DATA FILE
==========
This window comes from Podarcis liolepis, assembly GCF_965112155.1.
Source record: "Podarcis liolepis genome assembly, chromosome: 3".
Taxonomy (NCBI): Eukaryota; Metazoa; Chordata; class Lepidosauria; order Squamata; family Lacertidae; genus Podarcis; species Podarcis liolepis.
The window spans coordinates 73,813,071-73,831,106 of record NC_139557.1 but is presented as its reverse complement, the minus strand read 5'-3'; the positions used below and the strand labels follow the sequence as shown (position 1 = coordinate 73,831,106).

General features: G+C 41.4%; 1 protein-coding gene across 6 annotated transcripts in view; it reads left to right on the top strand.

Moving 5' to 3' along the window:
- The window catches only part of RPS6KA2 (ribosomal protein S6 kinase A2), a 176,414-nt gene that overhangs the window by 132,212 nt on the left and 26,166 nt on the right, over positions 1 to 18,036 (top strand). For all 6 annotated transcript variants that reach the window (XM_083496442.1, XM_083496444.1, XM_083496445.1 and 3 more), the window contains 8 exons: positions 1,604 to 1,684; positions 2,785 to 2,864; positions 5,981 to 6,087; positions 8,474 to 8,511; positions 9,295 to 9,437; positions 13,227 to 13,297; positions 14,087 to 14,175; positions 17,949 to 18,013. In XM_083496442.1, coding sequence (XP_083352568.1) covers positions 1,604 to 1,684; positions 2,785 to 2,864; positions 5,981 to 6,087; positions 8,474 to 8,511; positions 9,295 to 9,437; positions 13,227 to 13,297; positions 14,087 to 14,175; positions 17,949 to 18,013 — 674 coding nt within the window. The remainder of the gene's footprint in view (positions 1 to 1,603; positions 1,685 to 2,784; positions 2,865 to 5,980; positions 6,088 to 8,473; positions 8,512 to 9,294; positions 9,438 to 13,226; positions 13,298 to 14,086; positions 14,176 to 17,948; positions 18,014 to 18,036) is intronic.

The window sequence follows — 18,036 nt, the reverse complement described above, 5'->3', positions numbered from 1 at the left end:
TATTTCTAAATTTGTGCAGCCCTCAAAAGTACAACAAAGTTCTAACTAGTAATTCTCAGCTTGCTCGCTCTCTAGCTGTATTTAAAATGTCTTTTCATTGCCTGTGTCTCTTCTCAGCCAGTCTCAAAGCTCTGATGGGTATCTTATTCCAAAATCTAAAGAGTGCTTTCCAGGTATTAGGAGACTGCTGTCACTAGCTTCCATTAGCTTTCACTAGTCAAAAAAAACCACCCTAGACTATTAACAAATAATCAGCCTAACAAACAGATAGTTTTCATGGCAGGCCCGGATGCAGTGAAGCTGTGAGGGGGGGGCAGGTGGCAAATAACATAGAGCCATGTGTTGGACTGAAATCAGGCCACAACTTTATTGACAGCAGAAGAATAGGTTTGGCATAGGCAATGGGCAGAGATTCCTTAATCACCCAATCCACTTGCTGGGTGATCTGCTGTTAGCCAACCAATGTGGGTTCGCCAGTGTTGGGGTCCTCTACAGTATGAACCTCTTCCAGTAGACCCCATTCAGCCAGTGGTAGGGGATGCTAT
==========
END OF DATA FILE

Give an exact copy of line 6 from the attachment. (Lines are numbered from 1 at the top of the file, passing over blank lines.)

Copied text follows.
Moving 5' to 3' along the window: